LONDON (AP) – A UK-registered scallop caught in a dispute between the UK and France over fishing licenses has been released by French authorities, its owner said on Wednesday.
Andrew Brown, public affairs manager for Macduff Shellfish, owner of the scallop dredge, said the Cornelis Gert Jan had left Le Havre in northern France. French maritime police seized the vessel off the Normandy coast last week and arrested its captain and crew.
The boat, which was arrested for a paperwork violation, has become the symbol of a larger row between the UK and France over fishing rights in the English Channel.
“We are happy to have resolved this matter and delighted that our crew and our vessel are now able to return home,” said Brown. “The crew acted calmly and professionally throughout the incident. They are in good spirits, eager to reunite with their loved ones and are grateful for all the messages of support received from the UK public.
The two countries exchanged threats and allegations for weeks after France complained that dozens of its boats were denied licenses to fish in the waters around Britain and the Channel Islands of Jersey and Guernsey, which are self-governing dependencies of the British Crown near the coast of northern France.
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Fishing is an economically tiny industry, but symbolically important to maritime nations such as Great Britain and France. Their dispute turned into a major diplomatic incident; French President Emmanuel Macron and British Prime Minister Boris Johnson were strewn with questions about the matter as they attended the Group of 20 summit in Rome and the COP26 climate conference in Glasgow last week.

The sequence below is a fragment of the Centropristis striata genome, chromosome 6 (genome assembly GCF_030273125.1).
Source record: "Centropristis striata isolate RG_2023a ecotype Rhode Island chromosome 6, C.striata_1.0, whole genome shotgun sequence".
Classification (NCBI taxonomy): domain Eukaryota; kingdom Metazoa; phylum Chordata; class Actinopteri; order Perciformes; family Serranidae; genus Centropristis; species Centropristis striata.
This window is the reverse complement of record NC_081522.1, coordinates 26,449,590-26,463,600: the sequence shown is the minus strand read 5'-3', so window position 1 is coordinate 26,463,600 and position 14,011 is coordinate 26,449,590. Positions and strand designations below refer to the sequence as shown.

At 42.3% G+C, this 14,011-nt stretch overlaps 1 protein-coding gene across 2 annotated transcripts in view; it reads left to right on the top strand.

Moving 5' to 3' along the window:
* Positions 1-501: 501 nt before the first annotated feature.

Great Britain says the problem is technical, linked to the lack of papers of certain French boats to prove that they have traditionally fished in these areas.
But France sees this as a matter of principle and has accused Britain of violating its legally binding divorce agreement with the European Union, which sets the rules for fishing in the post-Brexit era.
France has threatened to close its ports to some British ships and impose strict controls on ships and trucks carrying British goods, if more licenses are not granted. Paris also suggested at one point that it could restrict energy supplies to the Channel Islands, which are heavily dependent on French electricity.
Britain says a blockade would violate the Brexit Withdrawal Agreement. The British government has said throughout the long-running conflict that it is not engaged in negotiations and that it is entirely up to France to end the conflict.
France had initially said it would act against Britain if a resolution did not emerge by Tuesday, but the deadline has been extended by several days while the two sides and the EU hold talks.
The impounded trawler is not one of the vessels involved in the licensing dispute. Mathieu Croix, lawyer for his skipper, Jondy Ward, said the pickup was “caught in a political game”.
“There is a whole story going around this whole thing, when in fact it is a rather mundane affair of fishing in a supposedly no-go area and permits that may or may not have been granted and relatively modest catches, ”said Croix.
“From that point on, given the current political climate, the case has exploded to levels which, in our opinion, are totally disproportionate,” he said.
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